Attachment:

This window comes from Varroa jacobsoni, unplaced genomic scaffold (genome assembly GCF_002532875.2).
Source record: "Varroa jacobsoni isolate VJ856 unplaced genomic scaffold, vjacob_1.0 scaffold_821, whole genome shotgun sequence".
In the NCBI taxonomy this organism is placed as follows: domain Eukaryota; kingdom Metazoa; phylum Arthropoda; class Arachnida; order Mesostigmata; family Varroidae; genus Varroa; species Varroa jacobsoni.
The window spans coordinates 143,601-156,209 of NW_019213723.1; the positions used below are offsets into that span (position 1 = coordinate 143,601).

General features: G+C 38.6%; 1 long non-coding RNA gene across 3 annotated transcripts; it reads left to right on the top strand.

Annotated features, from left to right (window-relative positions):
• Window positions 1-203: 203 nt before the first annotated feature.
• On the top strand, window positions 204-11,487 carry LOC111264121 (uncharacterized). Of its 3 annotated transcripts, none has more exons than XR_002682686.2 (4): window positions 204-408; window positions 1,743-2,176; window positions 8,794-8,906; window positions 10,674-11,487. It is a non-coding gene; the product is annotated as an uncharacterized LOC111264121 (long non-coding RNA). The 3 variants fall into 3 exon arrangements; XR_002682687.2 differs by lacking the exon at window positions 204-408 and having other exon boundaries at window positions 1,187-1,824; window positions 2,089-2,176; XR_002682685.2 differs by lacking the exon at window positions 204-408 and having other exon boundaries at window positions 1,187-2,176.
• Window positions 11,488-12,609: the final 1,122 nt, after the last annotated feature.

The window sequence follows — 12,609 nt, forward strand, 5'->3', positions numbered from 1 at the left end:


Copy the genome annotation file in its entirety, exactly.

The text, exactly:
This window comes from Varroa jacobsoni, unplaced genomic scaffold (genome assembly GCF_002532875.2).
Source record: "Varroa jacobsoni isolate VJ856 unplaced genomic scaffold, vjacob_1.0 scaffold_821, whole genome shotgun sequence".
In the NCBI taxonomy this organism is placed as follows: domain Eukaryota; kingdom Metazoa; phylum Arthropoda; class Arachnida; order Mesostigmata; family Varroidae; genus Varroa; species Varroa jacobsoni.
The window spans coordinates 143,601-156,209 of NW_019213723.1; the positions used below are offsets into that span (position 1 = coordinate 143,601).

General features: G+C 38.6%; 1 long non-coding RNA gene across 3 annotated transcripts; it reads left to right on the top strand.

Annotated features, from left to right (window-relative positions):
• Window positions 1-203: 203 nt before the first annotated feature.
• On the top strand, window positions 204-11,487 carry LOC111264121 (uncharacterized). Of its 3 annotated transcripts, none has more exons than XR_002682686.2 (4): window positions 204-408; window positions 1,743-2,176; window positions 8,794-8,906; window positions 10,674-11,487. It is a non-coding gene; the product is annotated as an uncharacterized LOC111264121 (long non-coding RNA). The 3 variants fall into 3 exon arrangements; XR_002682687.2 differs by lacking the exon at window positions 204-408 and having other exon boundaries at window positions 1,187-1,824; window positions 2,089-2,176; XR_002682685.2 differs by lacking the exon at window positions 204-408 and having other exon boundaries at window positions 1,187-2,176.
• Window positions 11,488-12,609: the final 1,122 nt, after the last annotated feature.

The window sequence follows — 12,609 nt, forward strand, 5'->3', positions numbered from 1 at the left end: